Some days I walk down the hall to the office thinking of other things I’d rather do than write. You know, procrastinator thoughts. Paint a room. Clean the garage. Pay bills. Other days I walk down the hall like I’m going to a party. Thoughts are rolling. Then there are days when it’s a ho-hum stroll. Whatever my mood, I manage to go into the office. Step one: In the office. Check.
The next trick is to stay in the office and not succumb to urges to leave. You know, that sudden desire for a fresh cup of coffee way out in the kitchen or the compelling need to turn on the TV for news or the lure to sit in a comfy chair with a good book. Before I can run away, I sit in the desk chair and roll it into place, suddenly under the gaze of a Beanie Baby called Nanook and under the spell of three crystals beneath the monitor. They’re telling me to focus. Step two: In the chair. Check.
I turn on my computer. While I wait for its R2-D2 wakeup sounds and Phantom of the Opera chord, I switch on the printer. It serenades with bells and chimes. A regular early morning sound fest. The computer and printer complete their early morning stretch, prep for my writing dance. Step three: Warm up the equipment. Check.
Next I take out my journal and grab a favorite pen, a Uni-ball Signo. I begin to write. Into the journal go the date and time, usually somewhere between 5 a.m. and 7 a.m. Current hot topics or uncensored thoughts or private feelings like anger, hurt, fear, sadness or all things happy go down on the pages. The entry usually takes no more than a few moments because the words fall onto the page easily. I don’t have to censor or be politically correct or be concerned about someone’s reactions to the content. My eyes only. And my brain is getting the signal. Step four: Warm up myself. Check.
After that, an email scan reveals who I have to answer later or if there is something that needs an immediate response. Social media takes its moment. I check Facebook with a quick scroll of my page, of the three sites I administer, and of the two closed groups in which I participate. Any responses are quick. I don’t let myself dig in or linger. I’ll do another check when I’m done writing that day or during a writing break. Some writers stay away from email and social media, view it as a distraction, and deal with it at a different time. I use email and facebook as part of the writing prep. Step four continued: Warm up myself. Check.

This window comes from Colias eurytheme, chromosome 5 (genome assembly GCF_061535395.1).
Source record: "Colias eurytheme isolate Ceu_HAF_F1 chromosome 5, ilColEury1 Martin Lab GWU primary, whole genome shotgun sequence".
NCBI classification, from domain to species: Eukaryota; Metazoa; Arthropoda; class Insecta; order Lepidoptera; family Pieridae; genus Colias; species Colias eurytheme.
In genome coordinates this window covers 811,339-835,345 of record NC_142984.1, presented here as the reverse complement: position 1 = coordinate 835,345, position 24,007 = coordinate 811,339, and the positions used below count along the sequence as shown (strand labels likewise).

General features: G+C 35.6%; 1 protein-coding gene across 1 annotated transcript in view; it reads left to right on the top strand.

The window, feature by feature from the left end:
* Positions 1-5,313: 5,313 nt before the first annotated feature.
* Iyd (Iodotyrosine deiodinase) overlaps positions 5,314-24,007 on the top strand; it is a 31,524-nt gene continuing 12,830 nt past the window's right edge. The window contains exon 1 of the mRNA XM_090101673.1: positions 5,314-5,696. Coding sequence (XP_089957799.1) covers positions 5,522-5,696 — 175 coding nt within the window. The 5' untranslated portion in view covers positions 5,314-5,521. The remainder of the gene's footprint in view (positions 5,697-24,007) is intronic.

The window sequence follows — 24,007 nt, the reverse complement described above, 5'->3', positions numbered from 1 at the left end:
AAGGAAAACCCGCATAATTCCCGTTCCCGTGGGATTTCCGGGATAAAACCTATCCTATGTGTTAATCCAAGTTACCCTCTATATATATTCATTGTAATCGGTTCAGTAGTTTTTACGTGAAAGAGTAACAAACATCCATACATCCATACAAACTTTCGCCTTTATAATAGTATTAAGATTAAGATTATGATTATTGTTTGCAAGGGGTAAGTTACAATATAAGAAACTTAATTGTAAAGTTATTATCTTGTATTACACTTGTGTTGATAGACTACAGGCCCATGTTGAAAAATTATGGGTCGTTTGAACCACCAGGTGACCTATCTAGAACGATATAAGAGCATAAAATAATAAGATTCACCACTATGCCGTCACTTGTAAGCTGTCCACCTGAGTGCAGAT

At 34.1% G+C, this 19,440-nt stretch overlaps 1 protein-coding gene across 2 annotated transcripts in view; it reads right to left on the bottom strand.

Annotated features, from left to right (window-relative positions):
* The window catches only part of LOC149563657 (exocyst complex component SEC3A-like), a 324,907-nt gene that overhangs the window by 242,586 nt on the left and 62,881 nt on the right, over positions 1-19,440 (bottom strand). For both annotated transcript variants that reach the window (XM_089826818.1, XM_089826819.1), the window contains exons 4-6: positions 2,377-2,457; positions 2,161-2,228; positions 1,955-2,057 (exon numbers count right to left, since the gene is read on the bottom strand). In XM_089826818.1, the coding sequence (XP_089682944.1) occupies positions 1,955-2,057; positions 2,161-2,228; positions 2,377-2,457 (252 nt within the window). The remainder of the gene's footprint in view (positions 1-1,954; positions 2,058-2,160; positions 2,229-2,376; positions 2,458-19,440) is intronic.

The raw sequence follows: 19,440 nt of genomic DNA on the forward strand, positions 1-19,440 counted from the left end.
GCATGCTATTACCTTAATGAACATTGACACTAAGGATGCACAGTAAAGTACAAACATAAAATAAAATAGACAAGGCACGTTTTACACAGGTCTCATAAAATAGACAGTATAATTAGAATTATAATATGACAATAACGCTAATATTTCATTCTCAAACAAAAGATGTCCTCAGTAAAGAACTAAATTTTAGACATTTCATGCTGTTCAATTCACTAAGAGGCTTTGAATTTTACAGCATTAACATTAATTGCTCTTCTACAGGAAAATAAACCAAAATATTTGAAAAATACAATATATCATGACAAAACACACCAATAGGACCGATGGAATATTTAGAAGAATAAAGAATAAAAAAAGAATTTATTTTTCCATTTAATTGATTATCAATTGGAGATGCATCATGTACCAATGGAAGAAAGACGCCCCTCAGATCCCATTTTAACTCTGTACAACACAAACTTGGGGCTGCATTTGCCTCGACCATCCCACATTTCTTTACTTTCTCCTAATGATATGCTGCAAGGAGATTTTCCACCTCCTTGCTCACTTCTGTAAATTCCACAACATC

Then I roll into the current project – a short story, an essay, a poem. The document is opened and I’m in. The words may fall onto the page or it may be a slug fest. Step five: Open the doc. Check.
I’m reminded of the many allusions by authors of putting your seat in the seat and staying there. I’m also reminded of Dennis Lehane stripping away the romanticism during an author talk by saying he goes into his office and goes to work. That’s his job. I agree with his POV. That’s what I try to do. I go to work, some days more brilliantly than others. Step six: Write. Check.
Sometimes, though, all bets are off. I don’t go to the dance. During the day or night I’ve been writing in my head, getting an idea, figuring out a better way to say something or solving a story problem. In the morning I hurry into the office, turn on the computer, open the document, and dig in. My brain knows it wants to write. I’m focused like a laser. Other times there may be a deadline. No dance then either. Into the document I go.
I don’t know if I get better results by using the slow dance ritual or by just jumping in. The biggest take-away is, either way, I’m writing, whether I arrived at that point slow or fast. (I’ve also been known to be very productive writing in a notebook in a doctor’s office or at a Starbuck’s.) But mostly I get “in the mood” with the above six simple, unadorned, unromantic steps. Here they are again:
Go to the office.
Sit in the chair.
Warm up the equipment.
Warm up myself with a writing ritual. e.g. journaling, writing email and social media responses.
Open the document – short story, chapter, essay, poem.
And write. (Go to work.) And some days will be more satisfying than others.
And writers have been known to play music or light candles or have a bottomless coffee pot or glass of liquid. If it works, I’m a fan. Love to know your secrets!
You remind of my need to set a routine to create cards each day or at least finish some I’ve started. I truly know the distractions you speak of. BTW, I use the same kind of pen for my writing.
Ah, yes, a little routine helps. And the beginning of the season is underway for your beautiful cards. (Santa brought me those pens. A package was in my Christmas sock last year.)
I grit my teeth and hope for the best (or, at least not for the worst)!
I hope for the best, too. And if it seems the worst, I hit delete or let it sit, surprised that it looks better the next day after a few tweaks.
I work best with a target finish date, so if I’m learning a new song I need to learn the music and rhythms by x, the story and position in the cycle or opera by y and the words, translation and learn them off by heart by z, then it’s just working on improving it.
Yes, deadlines work well. I like your discipline and that there are specific steps in the process! Once it’s yours, you must enjoy working on the nuances, etc., much as a writer likes the part of improving and digging into the revision of a first draft.